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Without question among the best restaurants in town is Restaurant Muramoto (225 King St., 608/259-1040, 11:30 a.m.–2 p.m. Mon.–Fri., 5–10 p.m. Mon.–Sat., 5–9 p.m. Sun., $7–15). The food is creative pan-Asian with Japanese at its heart. Nothing here disappoints—a cliché, but it’s true. Even the service has been far, far above the usual college-town-lethargic, with servers who may still be preoccupied by their master’s degree thesis but still do a damn good job.
Wisconsin’s only Indonesian restaurant is Bandung (600 Williamson St., 608/255-6910, 11 a.m.–2 p.m. Mon.–Sat., 5 p.m.–9 p.m. Mon.–Thurs., 5 p.m.–10 p.m. Fri., 4 p.m.–8 p.m. Sun., $5–15). The Indonesian food is solid, but Bandung also has Thai choices. Service is occasionally erratic here.
Madison’s got one of the United States’ highest concentration of overseas Chinese students, but not much good Chinese food—till now, that is, with Fugu (411 W. Gilman St., 608/286-7277, 11 a.m.–10:30 p.m. Mon.–Sat., 11 a.m.–10 p.m. Sun., $4–9). With two decades around China, this author’s pretty fussy—and this pan-Cathay (and Asian fusion) joint (heavy on Sichuanese food) is the only place in Madison he’ll eat Chinese food. More—his Chinese friends like it. ’Nuff said.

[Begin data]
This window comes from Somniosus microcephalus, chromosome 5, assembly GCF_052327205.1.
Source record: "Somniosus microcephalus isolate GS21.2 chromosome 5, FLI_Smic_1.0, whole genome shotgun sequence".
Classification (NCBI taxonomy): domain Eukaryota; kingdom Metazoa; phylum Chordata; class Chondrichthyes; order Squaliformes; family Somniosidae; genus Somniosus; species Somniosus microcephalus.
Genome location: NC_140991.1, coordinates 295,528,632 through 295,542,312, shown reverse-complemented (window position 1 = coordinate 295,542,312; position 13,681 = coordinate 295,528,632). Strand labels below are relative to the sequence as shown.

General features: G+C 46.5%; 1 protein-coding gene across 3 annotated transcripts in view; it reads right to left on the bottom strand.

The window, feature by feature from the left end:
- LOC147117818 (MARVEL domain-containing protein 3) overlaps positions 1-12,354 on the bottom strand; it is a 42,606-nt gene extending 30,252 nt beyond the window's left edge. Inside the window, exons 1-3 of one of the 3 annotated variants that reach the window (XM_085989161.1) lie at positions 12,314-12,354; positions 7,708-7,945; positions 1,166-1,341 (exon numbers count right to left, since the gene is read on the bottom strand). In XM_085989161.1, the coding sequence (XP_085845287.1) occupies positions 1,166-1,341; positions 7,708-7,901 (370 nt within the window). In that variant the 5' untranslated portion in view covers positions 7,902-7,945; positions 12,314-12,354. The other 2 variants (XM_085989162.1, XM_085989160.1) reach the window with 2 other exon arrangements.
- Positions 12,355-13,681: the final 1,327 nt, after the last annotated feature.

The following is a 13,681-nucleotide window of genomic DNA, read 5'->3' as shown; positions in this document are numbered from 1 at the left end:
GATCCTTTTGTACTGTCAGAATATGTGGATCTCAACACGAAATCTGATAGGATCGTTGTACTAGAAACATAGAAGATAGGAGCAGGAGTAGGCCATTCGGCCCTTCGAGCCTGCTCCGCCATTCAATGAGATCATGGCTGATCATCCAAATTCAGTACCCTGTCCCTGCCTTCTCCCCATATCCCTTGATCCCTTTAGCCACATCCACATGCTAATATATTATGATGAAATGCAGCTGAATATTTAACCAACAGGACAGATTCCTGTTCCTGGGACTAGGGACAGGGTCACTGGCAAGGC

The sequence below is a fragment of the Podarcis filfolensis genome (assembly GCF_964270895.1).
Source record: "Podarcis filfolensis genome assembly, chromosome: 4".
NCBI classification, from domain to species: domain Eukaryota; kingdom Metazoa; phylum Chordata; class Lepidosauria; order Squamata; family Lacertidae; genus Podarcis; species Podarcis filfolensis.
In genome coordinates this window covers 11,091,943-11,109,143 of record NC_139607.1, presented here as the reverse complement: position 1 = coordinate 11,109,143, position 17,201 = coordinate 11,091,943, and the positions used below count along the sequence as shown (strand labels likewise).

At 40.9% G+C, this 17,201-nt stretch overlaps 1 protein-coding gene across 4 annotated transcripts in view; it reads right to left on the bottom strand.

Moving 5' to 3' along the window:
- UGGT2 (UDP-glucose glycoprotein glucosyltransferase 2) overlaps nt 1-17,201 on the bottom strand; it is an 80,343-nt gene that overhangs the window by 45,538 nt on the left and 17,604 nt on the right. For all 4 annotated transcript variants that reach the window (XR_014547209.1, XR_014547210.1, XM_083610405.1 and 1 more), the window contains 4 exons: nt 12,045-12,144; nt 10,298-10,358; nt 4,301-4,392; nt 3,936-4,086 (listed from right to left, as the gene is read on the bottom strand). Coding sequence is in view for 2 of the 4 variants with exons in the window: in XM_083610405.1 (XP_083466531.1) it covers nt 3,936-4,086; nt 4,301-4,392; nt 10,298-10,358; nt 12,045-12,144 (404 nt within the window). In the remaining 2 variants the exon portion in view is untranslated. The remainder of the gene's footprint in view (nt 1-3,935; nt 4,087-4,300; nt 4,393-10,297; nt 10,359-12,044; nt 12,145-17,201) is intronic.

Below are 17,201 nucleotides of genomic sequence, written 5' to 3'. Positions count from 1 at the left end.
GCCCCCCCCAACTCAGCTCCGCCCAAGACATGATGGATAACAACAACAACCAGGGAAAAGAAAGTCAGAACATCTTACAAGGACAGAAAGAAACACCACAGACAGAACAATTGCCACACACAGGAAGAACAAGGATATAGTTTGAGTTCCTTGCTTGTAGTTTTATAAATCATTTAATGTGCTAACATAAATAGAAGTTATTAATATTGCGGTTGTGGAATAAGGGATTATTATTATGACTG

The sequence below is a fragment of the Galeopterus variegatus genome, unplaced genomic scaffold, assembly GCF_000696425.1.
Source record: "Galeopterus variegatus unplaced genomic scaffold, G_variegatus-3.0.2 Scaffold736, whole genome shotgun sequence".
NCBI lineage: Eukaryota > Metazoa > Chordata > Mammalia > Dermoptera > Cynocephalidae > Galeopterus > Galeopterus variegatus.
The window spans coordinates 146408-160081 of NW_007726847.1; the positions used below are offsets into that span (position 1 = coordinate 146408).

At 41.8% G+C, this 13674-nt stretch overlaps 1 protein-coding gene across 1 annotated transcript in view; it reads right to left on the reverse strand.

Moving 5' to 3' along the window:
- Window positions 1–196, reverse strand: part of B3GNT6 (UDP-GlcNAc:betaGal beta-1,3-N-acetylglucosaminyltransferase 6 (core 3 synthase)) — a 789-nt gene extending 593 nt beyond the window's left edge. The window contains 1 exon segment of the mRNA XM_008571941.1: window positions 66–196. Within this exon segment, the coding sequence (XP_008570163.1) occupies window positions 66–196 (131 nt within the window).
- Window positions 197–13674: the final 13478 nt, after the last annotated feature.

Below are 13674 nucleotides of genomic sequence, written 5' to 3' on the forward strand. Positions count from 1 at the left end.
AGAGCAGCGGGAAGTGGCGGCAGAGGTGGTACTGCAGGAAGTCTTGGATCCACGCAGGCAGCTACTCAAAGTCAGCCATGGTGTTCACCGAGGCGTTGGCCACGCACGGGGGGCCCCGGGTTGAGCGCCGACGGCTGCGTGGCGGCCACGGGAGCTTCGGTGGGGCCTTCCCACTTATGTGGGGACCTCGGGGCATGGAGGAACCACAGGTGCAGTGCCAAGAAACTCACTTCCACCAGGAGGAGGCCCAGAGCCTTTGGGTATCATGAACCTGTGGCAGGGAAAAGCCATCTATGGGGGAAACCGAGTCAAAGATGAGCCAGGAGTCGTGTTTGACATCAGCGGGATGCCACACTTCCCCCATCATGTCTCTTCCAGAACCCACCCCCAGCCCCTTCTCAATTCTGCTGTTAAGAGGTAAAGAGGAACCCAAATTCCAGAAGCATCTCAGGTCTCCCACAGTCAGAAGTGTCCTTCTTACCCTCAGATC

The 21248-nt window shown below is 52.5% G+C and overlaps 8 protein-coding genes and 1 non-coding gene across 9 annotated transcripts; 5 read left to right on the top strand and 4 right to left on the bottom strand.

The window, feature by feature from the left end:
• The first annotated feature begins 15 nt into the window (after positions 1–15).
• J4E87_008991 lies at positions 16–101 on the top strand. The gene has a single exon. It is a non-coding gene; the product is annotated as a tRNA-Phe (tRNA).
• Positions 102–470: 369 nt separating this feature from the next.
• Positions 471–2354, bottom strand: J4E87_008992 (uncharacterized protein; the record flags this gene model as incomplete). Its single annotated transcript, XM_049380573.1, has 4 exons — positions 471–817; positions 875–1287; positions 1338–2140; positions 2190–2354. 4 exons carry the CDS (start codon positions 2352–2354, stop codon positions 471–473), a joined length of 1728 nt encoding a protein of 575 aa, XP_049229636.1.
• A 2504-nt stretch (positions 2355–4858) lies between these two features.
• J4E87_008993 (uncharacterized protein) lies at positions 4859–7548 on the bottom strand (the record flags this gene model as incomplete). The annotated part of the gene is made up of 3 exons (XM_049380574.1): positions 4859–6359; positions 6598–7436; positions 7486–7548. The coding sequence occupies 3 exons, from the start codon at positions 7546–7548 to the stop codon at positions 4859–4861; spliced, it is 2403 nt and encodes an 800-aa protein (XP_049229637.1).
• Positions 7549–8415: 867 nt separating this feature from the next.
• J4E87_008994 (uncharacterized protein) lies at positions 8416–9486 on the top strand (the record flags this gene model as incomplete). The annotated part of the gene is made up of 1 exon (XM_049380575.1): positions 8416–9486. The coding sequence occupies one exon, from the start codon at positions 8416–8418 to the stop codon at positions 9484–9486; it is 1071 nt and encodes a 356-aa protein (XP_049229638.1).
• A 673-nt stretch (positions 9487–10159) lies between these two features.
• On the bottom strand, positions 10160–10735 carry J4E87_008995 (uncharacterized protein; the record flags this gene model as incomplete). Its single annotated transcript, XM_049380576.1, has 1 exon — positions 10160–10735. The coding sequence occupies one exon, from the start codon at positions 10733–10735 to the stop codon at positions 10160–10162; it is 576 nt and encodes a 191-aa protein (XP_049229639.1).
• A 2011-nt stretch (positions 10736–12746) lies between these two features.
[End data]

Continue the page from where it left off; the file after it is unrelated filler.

The Madison institution for Nepali cuisine has always been Himal Chuli (318 State St., 608/251-9225, 11 a.m.–9 p.m. Mon.–Wed., 11 a.m.–9:30 p.m. Thurs.–Sat., noon–9 p.m. Sun.), a great little place with a menu that will never let you down. Lovers of Himalayan food were orgasmic when the owners opened the equally delightful Chautaura (334 State St., 608/255-3585, 11 a.m.–9 p.m. Mon.–Wed., 11 a.m.–9:30 p.m. Thurs.–Sat., noon–9 p.m. Sun., $7–14), which serves Nepali cuisine with heavy overtones of Indian and even Tibetan—at higher prices, mind you, given the expansive space.
© Thomas Huhti from Moon Wisconsin, 5th Edition